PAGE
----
Earlier this year, I decided to embark on a quest to read more local authors and I had the beautiful luck of reading three of Dr. Chuah Guat Eng’s books in a row! As ‘luck’ would have it, the books are easy to adore and appreciate as the words are strung by Dr Chuah Guat Eng in nimble delight, making my Dr-Chuah-books-marathon a pleasure that is unforced and always leaves a lingering thought as I go about my day when I put the book down.
The first I read was The Echoes of Silence. I had goosebumps when I came to the point when I realised why the book is entitled as such. The use of an oxymoron as a title is a smart, creative and artistic way to touch the readers amidst the drama, like saying, “Hey, they are fictional characters. No matter the face, the attire and the Ulu Banir that’s been living in your head these past few days.” There were times I caught myself mimicking the gestures made by the characters, as if to understand what the character is undergoing and attempt to recreate the character’s feelings. Or because, Dr Chuah Guat Eng had perfected her descriptions right down to the details. Not too detailed that you feel soaked, just a bit dewy perhaps; like the dew lightly sprayed to your face as you know you’re getting nearer to a waterfall; you are free to leave the sight of the waterfall to your imagination. But you could definitely taste it already.
Another reason I love The Echoes of Silence is for the background is set in pre-Independent Malaya. It is always a joy to be reading historical fiction to imagine the livelihood of our grandparents and those before them; to understand their approach to life, their struggles and how their surrounding had shaped the way they raised their children. I couldn’t help but imagine the plantation mansion described in the way of a government’s old quarters I’ve seen as a child. But the other day, I saw a documentary on a plantation’s bungalow in Bertam Estate (not fictional) and I had the background surrounding of The Echoes of Silence changed in my head. Although suffice to say that fact is always stranger than fiction – to my liking, at least.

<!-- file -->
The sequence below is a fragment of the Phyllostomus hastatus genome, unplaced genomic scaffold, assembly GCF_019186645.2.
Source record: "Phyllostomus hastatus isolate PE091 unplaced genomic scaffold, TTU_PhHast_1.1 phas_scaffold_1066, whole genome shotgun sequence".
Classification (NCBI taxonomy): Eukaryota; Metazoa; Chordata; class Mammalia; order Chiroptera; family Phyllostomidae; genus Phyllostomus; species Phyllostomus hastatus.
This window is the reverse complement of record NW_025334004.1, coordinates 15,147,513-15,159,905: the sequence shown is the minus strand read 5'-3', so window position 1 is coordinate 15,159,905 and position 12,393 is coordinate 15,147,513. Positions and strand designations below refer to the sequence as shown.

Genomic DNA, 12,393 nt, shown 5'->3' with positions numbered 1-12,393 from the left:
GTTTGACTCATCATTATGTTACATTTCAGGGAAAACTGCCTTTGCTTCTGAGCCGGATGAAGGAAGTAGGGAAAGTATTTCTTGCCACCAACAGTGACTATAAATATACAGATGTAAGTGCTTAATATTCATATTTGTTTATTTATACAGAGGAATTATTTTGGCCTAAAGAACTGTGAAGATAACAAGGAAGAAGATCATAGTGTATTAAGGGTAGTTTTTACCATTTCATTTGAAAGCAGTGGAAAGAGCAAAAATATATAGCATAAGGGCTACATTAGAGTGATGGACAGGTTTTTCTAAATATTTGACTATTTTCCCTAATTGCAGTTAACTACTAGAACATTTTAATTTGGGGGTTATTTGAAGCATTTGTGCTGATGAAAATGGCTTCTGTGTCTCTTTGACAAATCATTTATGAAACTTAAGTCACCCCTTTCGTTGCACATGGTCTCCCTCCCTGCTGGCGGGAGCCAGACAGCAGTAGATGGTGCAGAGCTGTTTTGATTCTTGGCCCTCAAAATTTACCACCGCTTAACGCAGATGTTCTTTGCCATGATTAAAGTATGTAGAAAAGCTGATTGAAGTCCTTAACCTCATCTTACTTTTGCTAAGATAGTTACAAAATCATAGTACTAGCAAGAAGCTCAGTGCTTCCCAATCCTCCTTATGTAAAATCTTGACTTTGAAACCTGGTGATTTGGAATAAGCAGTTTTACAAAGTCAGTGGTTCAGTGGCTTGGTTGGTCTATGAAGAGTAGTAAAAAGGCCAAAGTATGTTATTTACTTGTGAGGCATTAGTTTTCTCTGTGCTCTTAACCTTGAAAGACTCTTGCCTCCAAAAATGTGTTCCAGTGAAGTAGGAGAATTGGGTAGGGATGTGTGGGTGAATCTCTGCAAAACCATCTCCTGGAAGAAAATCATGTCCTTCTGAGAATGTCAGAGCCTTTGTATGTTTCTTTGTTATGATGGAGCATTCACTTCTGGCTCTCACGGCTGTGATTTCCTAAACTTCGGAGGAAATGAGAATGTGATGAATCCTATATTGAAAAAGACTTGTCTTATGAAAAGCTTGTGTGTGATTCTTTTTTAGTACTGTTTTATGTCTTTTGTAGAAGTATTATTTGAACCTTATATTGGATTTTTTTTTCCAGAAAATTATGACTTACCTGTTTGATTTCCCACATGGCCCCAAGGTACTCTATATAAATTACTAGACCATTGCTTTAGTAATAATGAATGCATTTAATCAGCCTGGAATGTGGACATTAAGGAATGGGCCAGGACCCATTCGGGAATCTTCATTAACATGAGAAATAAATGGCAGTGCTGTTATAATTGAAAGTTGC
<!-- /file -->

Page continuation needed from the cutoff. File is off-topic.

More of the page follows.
The second I read is Days of Change. Days of Change bore the same characters as in The Echoes of Silence and the storyline is as told by one of its non-main character. The background set of Days of Change is post-Independence and it revolved around one’s unsettled thoughts about some incidences of the past. If The Echoes of Silence had indulged me with extrinsic descriptions of the happenings in fictional Ulu Banir, while Days of Change indulged me in the intrinsic thoughts of a fictional character concerning the happenings of fictional Ulu Banir. Although, the intrinsic thoughts belonged to a man, Dr Chuah Guat Eng had nailed it like a male writer, a talented male writer.
Besides the luxury of beautiful writing, I had also benefited with the insight into I-Ching’s hexagrams as Days of Change is structured by the character’s current reading of I-Ching as a book of wisdom. I also suspect the title Days of Change came from the elements of I-Ching which are the Yin, Yang and the Forces of Change. There is certainly a message embedded in gaining reflections of the past through prompts from the pages of an old book that is supposed to predict the future, I believe Dr Chuah wants us to see that the best way to predict the future is to simply analyse the past.